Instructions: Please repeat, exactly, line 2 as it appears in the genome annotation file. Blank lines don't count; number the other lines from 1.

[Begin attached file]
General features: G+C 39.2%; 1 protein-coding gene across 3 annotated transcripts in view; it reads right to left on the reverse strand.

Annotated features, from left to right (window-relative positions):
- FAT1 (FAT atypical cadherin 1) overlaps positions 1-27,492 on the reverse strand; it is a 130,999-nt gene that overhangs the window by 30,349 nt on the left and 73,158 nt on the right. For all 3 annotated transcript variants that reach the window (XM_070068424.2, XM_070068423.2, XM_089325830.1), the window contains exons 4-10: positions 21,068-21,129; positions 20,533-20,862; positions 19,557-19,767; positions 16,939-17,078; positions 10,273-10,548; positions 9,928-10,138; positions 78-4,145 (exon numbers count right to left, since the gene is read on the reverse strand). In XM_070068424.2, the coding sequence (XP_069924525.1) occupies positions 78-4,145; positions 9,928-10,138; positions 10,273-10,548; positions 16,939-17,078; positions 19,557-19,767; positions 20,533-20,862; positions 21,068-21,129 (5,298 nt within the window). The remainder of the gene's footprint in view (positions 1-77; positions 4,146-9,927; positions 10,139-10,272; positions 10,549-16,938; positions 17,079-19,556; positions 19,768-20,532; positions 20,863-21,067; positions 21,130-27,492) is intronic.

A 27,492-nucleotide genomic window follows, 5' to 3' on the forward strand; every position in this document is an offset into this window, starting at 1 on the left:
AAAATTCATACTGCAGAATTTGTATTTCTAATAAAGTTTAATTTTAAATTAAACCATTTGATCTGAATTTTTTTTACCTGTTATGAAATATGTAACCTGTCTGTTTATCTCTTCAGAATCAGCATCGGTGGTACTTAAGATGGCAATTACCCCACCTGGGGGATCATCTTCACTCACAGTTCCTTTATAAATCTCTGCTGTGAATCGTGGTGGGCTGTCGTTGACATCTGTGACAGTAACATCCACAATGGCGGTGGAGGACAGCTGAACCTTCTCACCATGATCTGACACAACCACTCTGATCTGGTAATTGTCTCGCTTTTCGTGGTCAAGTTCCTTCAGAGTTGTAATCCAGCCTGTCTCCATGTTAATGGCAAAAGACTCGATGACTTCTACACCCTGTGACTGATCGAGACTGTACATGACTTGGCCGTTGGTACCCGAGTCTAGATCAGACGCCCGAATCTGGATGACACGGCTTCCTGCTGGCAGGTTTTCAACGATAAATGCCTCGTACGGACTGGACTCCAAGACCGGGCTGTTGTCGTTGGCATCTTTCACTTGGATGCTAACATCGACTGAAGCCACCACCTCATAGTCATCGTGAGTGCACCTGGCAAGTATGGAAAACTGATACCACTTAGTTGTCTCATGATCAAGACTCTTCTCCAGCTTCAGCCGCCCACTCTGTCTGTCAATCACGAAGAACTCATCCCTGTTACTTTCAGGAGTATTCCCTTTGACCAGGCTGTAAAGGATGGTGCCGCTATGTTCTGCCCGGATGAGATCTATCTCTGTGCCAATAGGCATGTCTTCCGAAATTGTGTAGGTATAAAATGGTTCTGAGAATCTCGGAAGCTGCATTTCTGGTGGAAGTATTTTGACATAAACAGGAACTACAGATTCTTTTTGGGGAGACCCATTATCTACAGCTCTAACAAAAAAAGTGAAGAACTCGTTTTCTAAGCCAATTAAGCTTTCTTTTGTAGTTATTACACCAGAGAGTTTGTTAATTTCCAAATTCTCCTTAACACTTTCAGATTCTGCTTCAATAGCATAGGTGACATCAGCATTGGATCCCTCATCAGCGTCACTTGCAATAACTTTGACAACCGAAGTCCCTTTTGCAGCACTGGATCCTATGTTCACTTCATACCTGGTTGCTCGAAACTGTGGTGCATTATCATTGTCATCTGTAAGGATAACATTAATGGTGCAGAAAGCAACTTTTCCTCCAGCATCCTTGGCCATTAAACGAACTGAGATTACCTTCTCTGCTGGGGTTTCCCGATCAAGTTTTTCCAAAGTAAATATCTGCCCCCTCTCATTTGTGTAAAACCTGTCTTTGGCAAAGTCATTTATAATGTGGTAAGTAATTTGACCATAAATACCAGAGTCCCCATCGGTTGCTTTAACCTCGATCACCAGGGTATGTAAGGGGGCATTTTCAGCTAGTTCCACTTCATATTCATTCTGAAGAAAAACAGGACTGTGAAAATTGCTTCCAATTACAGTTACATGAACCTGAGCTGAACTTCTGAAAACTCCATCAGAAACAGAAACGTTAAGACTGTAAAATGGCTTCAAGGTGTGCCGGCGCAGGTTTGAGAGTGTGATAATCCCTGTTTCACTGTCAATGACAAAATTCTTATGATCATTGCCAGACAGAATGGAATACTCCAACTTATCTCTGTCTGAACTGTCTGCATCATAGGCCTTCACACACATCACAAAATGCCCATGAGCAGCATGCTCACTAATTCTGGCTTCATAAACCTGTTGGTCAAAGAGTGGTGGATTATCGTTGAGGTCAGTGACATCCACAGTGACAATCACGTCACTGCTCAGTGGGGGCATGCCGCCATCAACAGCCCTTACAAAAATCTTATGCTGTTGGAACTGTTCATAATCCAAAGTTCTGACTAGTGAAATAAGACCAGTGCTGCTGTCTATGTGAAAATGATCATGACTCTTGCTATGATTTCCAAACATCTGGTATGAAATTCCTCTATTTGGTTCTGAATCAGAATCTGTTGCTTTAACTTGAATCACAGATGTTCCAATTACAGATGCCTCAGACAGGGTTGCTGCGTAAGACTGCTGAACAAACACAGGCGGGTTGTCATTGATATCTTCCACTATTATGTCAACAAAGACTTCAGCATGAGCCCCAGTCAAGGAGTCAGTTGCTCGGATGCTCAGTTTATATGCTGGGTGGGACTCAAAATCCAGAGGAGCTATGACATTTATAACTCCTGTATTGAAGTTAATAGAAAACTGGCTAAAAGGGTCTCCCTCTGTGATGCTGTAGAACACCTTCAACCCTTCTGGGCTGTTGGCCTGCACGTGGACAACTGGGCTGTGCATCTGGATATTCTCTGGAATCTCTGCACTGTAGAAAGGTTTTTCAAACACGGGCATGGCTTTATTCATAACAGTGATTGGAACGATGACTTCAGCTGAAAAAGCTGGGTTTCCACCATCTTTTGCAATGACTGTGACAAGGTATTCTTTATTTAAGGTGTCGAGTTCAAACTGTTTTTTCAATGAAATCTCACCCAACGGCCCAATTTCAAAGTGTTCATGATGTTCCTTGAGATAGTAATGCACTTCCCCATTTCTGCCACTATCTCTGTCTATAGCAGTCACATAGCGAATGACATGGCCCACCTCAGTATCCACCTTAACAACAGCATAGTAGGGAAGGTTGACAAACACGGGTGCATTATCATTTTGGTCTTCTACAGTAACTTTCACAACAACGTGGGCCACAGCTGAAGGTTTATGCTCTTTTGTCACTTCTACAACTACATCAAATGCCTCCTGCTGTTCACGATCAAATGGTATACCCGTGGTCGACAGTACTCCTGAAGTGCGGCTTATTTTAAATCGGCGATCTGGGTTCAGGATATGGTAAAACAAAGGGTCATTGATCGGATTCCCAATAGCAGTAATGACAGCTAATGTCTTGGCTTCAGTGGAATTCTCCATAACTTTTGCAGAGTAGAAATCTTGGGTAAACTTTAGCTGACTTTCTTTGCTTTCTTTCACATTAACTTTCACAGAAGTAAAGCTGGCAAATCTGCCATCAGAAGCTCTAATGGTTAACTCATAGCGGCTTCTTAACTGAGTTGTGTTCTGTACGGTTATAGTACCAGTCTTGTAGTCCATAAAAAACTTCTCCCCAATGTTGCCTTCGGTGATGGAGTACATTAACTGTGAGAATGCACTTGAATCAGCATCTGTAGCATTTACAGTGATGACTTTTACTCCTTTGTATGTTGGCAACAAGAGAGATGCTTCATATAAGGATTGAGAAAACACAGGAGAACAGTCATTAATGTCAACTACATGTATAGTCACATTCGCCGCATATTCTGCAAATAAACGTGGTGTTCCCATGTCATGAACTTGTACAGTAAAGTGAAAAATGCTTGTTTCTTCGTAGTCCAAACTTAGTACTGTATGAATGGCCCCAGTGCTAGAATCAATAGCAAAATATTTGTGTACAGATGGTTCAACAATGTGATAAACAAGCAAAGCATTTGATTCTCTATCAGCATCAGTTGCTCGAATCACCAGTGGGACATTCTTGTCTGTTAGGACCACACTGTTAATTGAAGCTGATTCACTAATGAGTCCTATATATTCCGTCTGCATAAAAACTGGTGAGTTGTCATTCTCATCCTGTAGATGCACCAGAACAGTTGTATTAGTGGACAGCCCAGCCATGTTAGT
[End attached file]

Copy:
Annotated features, from left to right (window-relative positions):